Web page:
However, marketers looking to make meaningful connections know that well-developed sonic attributes can help their brand perform at its brilliant best.

 

Beethoven’s Dopamine Symphony

The last two decades have given us endless sonic brand triggers and a plethora of brand sound designs wide enough to make Phil Spektor’s wig spin.

But research has proven that hearing songs that we like triggers a dopamine release. And, as we all know, dopamine = pleasure. But, interestingly, even the anticipation of hearing likeable songs, or upcoming parts of songs, is enough to release dopamine in some people.

Beethoven, it’s reckoned, used anticipation expertly in many of his scores. He would define the tonic chord (look it up, don’t guess or assume), then never actually play complete versions of the tonic until the very end…finally fulfilling audiences’ expectation and letting loose a commensurate deluge of dopamine in the run-up.

Clever huh?

Now, imagine a pleasurable song happened to be your brand’s sound. All of a sudden, you’re engaging with customers on a very different, multi-sensory level. You’re making them happy. They want to hear from you. They feel positive about your brand. So they’re more likely to tell others. What’s not to like?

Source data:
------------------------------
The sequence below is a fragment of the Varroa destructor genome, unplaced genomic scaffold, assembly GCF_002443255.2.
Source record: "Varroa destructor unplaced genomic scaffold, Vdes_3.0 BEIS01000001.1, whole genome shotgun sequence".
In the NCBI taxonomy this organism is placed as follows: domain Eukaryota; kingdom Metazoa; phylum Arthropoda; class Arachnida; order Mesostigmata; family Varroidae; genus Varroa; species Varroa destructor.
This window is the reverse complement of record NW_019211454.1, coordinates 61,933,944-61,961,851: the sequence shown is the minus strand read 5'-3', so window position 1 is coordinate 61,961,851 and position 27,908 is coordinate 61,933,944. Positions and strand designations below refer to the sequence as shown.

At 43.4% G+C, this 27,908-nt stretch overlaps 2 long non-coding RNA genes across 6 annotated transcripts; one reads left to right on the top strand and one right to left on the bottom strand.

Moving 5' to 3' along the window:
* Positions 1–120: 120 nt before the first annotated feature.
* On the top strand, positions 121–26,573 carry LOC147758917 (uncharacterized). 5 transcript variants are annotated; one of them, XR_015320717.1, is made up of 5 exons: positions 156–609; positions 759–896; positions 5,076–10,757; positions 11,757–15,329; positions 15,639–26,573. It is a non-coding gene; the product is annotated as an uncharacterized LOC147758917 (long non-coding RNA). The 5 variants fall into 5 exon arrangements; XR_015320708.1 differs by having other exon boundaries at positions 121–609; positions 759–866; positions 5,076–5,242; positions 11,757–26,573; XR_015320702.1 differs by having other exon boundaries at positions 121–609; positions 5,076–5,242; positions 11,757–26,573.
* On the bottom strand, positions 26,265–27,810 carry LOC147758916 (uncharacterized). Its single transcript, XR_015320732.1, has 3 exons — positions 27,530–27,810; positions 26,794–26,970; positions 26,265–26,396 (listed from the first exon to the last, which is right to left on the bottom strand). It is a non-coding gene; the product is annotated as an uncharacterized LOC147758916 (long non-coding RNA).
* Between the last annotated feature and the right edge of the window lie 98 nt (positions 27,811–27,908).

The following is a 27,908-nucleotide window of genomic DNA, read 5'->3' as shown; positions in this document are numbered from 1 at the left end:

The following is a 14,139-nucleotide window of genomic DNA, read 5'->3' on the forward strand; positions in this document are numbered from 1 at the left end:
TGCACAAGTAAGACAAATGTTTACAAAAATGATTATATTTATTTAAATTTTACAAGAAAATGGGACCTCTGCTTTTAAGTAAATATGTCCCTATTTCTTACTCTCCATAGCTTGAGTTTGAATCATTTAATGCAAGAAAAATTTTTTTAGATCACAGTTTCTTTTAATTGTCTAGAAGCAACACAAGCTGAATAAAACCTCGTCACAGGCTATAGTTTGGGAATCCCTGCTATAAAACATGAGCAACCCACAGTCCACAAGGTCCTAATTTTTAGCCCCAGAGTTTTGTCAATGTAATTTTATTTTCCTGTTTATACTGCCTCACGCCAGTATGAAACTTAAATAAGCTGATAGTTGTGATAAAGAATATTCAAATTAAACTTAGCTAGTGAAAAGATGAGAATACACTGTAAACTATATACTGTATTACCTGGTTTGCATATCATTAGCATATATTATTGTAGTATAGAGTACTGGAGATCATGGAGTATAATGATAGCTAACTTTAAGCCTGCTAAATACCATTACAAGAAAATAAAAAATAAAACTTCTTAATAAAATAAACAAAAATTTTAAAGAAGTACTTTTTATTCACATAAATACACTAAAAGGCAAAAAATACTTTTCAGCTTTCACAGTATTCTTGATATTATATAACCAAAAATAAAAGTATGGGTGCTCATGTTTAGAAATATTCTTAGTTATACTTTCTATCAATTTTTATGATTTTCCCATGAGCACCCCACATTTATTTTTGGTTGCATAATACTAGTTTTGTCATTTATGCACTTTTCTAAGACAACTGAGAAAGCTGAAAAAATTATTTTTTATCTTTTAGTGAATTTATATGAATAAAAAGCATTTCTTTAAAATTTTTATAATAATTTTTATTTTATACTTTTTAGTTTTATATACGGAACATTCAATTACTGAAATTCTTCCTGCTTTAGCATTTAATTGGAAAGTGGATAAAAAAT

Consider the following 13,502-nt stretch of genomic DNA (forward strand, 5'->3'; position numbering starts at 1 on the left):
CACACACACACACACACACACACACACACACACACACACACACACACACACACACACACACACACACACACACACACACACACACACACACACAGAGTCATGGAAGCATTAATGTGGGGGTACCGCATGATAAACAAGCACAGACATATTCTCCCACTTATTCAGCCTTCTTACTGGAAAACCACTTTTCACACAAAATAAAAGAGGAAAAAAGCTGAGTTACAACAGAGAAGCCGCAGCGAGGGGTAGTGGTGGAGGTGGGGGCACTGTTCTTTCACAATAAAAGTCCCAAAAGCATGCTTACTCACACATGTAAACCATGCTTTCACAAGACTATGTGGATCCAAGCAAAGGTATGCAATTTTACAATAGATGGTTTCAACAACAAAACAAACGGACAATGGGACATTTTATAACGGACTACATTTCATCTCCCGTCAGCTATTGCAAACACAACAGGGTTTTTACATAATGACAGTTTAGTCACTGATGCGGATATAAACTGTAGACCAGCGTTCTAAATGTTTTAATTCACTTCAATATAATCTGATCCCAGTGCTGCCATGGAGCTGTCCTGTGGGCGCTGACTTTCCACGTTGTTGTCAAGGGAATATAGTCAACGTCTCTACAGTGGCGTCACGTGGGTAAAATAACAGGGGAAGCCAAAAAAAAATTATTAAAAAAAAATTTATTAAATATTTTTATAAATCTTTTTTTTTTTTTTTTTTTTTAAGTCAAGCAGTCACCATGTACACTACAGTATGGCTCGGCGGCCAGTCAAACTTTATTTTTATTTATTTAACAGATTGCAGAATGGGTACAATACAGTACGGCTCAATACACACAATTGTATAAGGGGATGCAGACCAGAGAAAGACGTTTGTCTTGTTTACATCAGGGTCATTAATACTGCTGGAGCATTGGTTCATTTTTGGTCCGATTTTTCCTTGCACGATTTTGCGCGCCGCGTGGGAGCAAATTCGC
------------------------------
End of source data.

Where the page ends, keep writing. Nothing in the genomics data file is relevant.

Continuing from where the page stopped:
Bespoke means a better ROI

Music is beautifully abstract, yet very powerful. It’s pure escapism, guiding emotions effortlessly through major and minor tones. And it’s memorable. Why else would we claim to suffer from ‘earworms’ or use phrases like “the soundtrack of my life/year/day”?

In practical terms, music and sound can make a congress experience more memorable; they can help an edetail or other face-to-face sales piece create a more vivid experience by supporting the tone of the piece as the story develops.

So it’s amazing that marketers still randomly dive into the stock sound vault only to emerge with an unstructured cacophony which does nothing to enhance their brand. You’ll get a much better return from commissioning you’re a bespoke, tailored and unique piece of work for your brand.

There’s also the added advantage that pure sonic assets are excused the rigorous scrutiny of our friends in legal and regulatory.

 

Four watch-outs when creating sonic branding

With this in mind, creating the right sonic landscape for your brand could be the best commercial commitment you make this year. But it’s wise to beware the pitfalls. Wary treading is essential, as is the need to follow these recommendations:

  1. Commit to making sound an integral part of your brand’s architecture and devote concerted energy to getting it absolutely right.
  2. Determine the role(s) that sound will play in your brand’s presence – do you need it to support content, help lead the conversation, introduce innovations?
  3. Think carefully about the character of your brand and decide how best to reflect this in a brief.
  4. Diversify the talent you involve in your brand’s sound creation. Don’t be afraid to mix creatives, planners, colleagues and music professionals.

 

If you need any further help, my Bontempi organ is plugged in and ready to go! You hum it, I’ll play it.